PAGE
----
Monday, April 4, 2016

To Michael B. Katz, In Memoriam (Tani, States of Dependency, Post 1)

Back in 2010, when I was a lowly graduate student trying to figure out what I had to contribute, I closed my guest blogging stint here at LHB with a post on gratitude. As I begin a series of posts on my just-published book, I’d like to begin the same way. I have by now accumulated many debts – so many that my formal Acknowledgments section is surely inadequate and under-inclusive.

Michael B. Katz (credit)
But I will always remember this big one: the debt I owe to one of dissertation advisors, Michael B. Katz. He succumbed to cancer in August, 2014, after a long career at the University of Pennsylvania. By then he had taught hundreds of students and written dozens of important books and articles, ranging from landmark overviews of the American welfare state to moving meditations on urban transformation and place-based inequality. (Here he is talking about One Nation Divisible; here's a link to a must-read short piece, "The Death of 'Shorty.'") My highest aspiration for my book is that it would have made him proud. So, before I post anything more about that, I want you to know about Michael Katz, to whom the book is dedicated.

I should mention first the beautiful and inspiring tributes to Michael that others have written. Mike Rose wrote about the extraordinary feedback that Michael gave to colleagues and students. “He was tough-minded and didn’t hold back, though he provided the hard news in a way that made your writing better. And when you got praise—and he was generous with praise—well, you could take it to the bank, for Michael was not a bullshitter.” Tom Sugrue, Michael's longtime colleague and collaborator, wrote admiringly about Michael’s “fierce intellect, his perseverance, [and] his generosity.” He also described Michael’s “commitment, against the odds, to make the world a just place.” Over at the U.S. Intellectual History Blog, Robert Greene II pinpointed perhaps the most tragic aspect of Michael’s untimely passing: that “we won’t have the opportunity to hear even more from him in such a critical time in our nation’s history.”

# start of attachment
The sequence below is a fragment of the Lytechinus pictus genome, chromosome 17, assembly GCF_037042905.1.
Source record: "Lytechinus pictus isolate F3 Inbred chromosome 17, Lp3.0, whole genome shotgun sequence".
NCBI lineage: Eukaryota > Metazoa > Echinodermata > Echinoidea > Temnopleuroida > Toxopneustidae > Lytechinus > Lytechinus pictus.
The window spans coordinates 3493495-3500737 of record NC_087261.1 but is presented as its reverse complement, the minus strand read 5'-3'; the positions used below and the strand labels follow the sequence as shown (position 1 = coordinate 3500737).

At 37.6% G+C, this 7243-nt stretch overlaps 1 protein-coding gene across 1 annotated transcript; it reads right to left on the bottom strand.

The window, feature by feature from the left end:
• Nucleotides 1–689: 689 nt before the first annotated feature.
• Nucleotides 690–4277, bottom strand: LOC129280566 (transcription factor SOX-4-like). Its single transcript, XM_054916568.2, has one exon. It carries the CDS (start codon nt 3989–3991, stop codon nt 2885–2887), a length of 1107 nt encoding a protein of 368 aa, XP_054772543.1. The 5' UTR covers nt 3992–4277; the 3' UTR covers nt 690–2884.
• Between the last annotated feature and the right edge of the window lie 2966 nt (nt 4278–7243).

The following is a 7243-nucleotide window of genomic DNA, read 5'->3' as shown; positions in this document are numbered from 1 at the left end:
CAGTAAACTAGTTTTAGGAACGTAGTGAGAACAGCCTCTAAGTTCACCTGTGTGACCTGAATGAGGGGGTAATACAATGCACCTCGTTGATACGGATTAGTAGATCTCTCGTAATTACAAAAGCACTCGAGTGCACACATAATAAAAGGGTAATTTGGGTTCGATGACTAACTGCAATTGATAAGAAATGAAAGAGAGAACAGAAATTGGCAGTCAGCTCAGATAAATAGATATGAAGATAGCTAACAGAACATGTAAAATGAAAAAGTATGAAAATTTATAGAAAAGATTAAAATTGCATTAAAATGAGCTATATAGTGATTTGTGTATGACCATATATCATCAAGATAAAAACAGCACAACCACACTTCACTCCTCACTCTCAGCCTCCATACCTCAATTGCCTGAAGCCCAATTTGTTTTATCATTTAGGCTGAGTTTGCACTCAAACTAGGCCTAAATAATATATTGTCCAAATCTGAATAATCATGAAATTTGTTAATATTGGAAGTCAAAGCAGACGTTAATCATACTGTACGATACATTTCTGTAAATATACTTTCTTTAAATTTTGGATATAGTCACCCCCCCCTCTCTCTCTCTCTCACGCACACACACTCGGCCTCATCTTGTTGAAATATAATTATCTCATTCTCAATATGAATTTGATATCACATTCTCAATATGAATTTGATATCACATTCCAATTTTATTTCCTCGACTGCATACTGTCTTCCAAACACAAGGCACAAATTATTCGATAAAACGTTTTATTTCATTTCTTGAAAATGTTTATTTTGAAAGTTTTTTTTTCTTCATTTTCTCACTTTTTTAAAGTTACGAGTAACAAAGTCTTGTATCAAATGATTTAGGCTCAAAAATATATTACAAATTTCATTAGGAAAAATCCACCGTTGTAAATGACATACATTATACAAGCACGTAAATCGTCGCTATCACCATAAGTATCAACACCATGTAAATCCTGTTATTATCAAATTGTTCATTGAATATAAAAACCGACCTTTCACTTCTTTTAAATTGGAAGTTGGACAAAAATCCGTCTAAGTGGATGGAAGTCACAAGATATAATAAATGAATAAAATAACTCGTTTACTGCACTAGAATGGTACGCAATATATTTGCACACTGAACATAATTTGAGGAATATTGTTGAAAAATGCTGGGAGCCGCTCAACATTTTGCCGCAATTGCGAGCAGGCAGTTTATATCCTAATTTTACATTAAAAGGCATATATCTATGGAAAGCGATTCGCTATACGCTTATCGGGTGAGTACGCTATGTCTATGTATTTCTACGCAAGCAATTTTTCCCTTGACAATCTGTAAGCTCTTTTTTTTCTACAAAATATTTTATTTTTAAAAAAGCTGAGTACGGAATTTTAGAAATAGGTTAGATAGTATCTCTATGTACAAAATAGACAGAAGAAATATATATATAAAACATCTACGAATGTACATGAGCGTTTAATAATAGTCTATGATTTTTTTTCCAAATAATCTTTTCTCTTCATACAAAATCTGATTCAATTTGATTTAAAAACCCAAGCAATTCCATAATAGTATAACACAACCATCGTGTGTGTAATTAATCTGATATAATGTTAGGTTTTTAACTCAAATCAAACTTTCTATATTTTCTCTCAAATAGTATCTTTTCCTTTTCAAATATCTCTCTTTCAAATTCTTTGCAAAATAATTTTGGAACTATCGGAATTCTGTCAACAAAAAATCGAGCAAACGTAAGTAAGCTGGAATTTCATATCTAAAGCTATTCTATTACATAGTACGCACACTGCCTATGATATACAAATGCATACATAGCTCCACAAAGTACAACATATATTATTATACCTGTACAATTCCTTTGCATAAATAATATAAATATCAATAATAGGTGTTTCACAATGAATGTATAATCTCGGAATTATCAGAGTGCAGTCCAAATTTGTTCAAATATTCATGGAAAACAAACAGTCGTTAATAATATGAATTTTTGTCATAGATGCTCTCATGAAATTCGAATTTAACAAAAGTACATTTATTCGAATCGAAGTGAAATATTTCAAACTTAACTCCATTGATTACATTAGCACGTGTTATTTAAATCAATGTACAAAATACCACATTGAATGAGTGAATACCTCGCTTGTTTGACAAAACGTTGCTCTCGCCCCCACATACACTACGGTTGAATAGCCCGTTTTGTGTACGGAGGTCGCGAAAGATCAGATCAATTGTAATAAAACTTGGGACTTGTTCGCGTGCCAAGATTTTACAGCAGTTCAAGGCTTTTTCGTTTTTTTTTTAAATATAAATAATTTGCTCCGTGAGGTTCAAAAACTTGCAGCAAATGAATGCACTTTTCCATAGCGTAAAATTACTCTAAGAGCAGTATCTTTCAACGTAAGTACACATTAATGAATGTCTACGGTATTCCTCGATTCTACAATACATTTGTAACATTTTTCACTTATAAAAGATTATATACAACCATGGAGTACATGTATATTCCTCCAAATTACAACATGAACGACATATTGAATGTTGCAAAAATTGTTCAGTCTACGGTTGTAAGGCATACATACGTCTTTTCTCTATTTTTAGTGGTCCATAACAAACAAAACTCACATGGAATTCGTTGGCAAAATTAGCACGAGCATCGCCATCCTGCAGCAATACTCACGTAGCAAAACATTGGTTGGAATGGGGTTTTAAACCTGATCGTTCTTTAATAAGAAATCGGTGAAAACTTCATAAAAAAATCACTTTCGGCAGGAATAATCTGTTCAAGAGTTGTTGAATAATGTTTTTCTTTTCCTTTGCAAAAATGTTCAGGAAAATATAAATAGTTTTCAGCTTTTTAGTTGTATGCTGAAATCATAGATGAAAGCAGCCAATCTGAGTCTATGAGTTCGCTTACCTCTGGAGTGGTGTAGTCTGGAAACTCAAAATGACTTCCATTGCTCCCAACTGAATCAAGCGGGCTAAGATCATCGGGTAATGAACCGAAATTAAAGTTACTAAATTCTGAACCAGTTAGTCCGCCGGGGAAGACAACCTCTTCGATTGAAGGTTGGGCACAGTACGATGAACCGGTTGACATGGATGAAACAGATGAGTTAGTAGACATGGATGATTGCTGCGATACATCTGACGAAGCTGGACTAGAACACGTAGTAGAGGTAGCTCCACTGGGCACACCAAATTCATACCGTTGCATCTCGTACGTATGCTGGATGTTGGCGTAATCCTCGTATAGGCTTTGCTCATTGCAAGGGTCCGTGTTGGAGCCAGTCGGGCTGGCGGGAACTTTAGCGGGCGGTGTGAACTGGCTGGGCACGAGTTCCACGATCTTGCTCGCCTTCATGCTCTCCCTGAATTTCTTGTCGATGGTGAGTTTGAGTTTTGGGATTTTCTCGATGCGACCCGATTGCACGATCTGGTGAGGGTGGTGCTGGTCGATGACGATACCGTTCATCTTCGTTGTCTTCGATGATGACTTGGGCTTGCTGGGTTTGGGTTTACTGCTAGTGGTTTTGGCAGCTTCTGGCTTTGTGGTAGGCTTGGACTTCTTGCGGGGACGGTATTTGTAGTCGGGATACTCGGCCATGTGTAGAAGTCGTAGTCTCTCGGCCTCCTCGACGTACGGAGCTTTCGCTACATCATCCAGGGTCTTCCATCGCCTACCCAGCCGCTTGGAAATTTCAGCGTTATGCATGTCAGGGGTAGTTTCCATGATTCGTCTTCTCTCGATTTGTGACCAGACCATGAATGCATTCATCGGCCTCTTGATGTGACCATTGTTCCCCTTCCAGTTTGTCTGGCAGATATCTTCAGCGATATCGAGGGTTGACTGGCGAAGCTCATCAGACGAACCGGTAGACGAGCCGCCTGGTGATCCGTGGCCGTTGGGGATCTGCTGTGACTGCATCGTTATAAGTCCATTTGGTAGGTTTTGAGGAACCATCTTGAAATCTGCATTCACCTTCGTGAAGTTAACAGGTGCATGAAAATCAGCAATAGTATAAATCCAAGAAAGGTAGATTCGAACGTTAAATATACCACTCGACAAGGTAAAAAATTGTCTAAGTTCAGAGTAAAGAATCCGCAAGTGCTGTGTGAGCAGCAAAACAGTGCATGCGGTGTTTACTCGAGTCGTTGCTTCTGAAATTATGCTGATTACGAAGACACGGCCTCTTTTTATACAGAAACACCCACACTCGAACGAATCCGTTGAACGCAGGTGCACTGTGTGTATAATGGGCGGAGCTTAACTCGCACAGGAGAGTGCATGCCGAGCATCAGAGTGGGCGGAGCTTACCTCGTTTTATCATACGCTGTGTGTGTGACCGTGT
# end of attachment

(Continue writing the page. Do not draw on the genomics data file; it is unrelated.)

In the fall of 2014, at a conference organized in his honor at the University of Pennsylvania, I heard many more tributes – from Alice O’Connor, Ira Katznelson, William Julius Wilson, and others. They praised Michael’s work for its combination of rigor and passion – for drawing on deep archival research to confront pressing contemporary questions.  At a memorial service the following day, I heard family and close friends describe Michael’s humane approach to life. Michael could be a harsh judge when writing about past actors, but in his day-to-day dealings, he was kind, generous, and empathetic.

All of this is true to my experience. All of these qualities inspire my deep and abiding gratitude to him. I am most thankful, though, for a different quality: Michael inspired his students to be courageous with their knowledge – to recognize the value of their own research and ideas, and to put it out in the world.